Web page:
An idea without a plan is like a bird without wings; it might sound pretty, but it never gets off the ground. There’s a lot that sets humans apart from the animal world – our imaginations and the ability to plan for the future are two of the things that make us stand out. A business plan turns ideas into a cohesive, actionable strategy and we’re going to go into a number of tangible benefits business planning brings. A quick note before we begin – there’s a common misconception that business plans are just for start-ups – they aren’t. This post will delve into why business plans can be useful at all stages of a business’s life:
They’re Great for Securing Investment
There’s a lot of things investors want to know, from how much experience you have in the industry to what you offer that your competitors don’t. They’ll also want to take a detailed look at your financials; after all, they’re investing to make money. Business plans, of course, include all of the above, and more.
A good business plan will include exactly why you got into the business and how long you’ve been at it. You’ll also often find a detailed SWOT analysis, a thorough evaluation of the market and your marketing, as well as a tidy description of your financials including current streams of revenue, assets and liabilities, as well as projected growth. In other words, a business plan includes everything investors are looking for – that’s great for start-ups and wonderful if you’re looking to secure a bit more funding for a new project or to accelerate growth in an already established business.
They Help You Plan for the Future
Business plans enable you to look holistically at all of the elements that are essential to your business’s operation. This allows you to detect potential problem areas as well as areas where you can grow – in other words, it sets you up for the future. You can use your business plan as a step towards creating a business continuity plan which enables you to keep operating even after natural disasters or other serious setbacks.
You can also use your business plan in order to monitor financial trends, from big to small. In your budget, you might notice that you regularly need to buy more pens and pencils, or that you constantly need heating and cooling repair. To mitigate these costs, you could buy more office supplies in bulk or consider investing in a new heating or cooling unit – when you have the complete picture, it’s easier to mitigate risk and eliminate unnecessary overhead.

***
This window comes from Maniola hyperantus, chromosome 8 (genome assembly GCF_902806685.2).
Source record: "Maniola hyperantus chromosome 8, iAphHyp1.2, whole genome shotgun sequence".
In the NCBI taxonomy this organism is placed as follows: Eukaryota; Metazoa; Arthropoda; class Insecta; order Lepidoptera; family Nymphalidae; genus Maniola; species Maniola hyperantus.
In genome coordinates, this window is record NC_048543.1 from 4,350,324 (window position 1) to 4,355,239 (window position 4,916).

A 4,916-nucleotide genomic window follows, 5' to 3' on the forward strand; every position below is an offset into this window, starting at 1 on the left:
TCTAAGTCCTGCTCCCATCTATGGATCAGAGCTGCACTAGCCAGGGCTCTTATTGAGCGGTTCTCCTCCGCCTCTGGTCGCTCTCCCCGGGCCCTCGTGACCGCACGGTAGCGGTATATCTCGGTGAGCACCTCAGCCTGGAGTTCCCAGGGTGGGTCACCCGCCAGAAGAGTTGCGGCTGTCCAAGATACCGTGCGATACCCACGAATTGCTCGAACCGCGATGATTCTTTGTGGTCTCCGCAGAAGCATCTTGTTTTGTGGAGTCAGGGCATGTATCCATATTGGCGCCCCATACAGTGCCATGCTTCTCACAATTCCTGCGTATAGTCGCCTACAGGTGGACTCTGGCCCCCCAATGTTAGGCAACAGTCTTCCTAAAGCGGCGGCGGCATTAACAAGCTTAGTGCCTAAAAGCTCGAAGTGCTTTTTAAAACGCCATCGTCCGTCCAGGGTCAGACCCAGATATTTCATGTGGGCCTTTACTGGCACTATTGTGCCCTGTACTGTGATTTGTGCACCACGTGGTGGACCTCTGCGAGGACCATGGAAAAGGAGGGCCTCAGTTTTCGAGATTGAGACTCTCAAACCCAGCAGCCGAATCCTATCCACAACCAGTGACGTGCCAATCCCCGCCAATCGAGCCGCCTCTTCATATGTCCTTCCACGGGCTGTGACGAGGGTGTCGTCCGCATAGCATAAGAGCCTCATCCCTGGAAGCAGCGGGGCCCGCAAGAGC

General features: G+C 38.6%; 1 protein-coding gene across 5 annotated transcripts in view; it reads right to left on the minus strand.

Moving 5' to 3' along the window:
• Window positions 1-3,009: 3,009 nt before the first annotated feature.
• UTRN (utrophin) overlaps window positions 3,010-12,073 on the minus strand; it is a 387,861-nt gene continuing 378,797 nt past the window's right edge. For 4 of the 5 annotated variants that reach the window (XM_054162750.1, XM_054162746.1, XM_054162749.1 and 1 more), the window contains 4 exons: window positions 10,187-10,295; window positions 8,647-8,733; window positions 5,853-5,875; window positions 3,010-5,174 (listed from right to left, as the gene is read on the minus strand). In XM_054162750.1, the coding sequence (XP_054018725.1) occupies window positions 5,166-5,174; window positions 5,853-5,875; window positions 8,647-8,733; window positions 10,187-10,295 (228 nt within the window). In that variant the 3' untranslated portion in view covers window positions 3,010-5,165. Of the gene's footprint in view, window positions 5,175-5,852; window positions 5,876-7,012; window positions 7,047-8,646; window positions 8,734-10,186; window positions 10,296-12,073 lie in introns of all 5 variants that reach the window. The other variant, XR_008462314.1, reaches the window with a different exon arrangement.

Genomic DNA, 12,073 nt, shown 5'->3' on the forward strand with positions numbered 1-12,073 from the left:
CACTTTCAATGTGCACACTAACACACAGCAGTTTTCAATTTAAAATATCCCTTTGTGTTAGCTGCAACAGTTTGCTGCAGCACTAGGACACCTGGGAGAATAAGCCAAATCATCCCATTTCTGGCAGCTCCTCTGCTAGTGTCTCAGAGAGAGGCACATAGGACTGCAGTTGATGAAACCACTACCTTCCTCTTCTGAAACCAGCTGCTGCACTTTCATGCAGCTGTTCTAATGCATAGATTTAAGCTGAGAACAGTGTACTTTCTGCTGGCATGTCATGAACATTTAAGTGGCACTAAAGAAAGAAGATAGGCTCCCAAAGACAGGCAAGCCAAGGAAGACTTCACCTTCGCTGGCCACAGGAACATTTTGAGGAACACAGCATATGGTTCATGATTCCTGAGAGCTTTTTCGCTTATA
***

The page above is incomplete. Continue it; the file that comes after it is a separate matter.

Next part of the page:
They Help You Understand Your Business Now
The role of the CEO is rapidly changing; whether you have an official C-suite title or you’re running a business under your own name, the buck stops at you. There’s a lot to know about any business, and you want to know as much of it as possible so you can make the best decisions. That means getting on the floor and talking to front-line employees, your production team, various stakeholders – whomever you can. Another effective way of knowing all there is to know about your business is – you guessed it – creating a comprehensive business plan. You’ll need to talk to a lot of stakeholders to create a plan and that will give you a great idea of where you are and where you want to go. What’s more, you’ll be able to assess what your current liabilities and assets are – this can help you get the right kind of professional business insurance, because you’ll know exactly what the total value of your business is, and what needs to be insured.
Of course, you’re not the only person who is making decisions in your business – whether you’ve got a number of teams and managers, or you only have a few employees, giving others access to the business plan can help them make informed decisions. Your business plan will clearly delineate the managerial structure of the business so everyone will know what their responsibilities are. What’s more, you can let managers and employees know about the grand strategy so they better understand their own individual goals within the big picture.
They Help You Communicate
Everything we’ve talked about so far, more or less, leads up to this – business plans help you communicate exactly what your business is – to yourself and to others. Now, there’s advantages to doing that with potential investors and employees, no doubt, but it can also be helpful to communicate with others in the business world. You can take your business plan to someone with experience in the industry, like an advisor, in order to get a better idea of how to move forward. You can even bring your business plan to friends and family in order to get outside input on the business. Outside-in strategies can be quite an effective way of motivating business growth and that means getting input from all different types of stakeholders in your market.
Using your plan can also help you communicate key ideas to the rest of the business community, as well as give you the ability to compare your plan to what’s been revealed about the business plans of your competitors. Information, or the lack thereof, is the key of any grand strategy and a bit of choice information from your business plan, made public, can give you a lot of leverage.
They Help You Define Success
You know where you are now, you know where you want to be in the future, and you’ve communicated your ideas to the people who need to know about them. What is your business plan doing? It’s creating a roadmap to success and it’s helping you get to where you need to go. You can use your business plan to set achievable goals and get feedback on the goals you set, reworking them if necessary with input from stakeholders. That’s why a good business plan is useful at all stages of a business, whether you’re just getting started or you’re looking to sell. No matter what success means to you, a business plan will help you define it – and get it.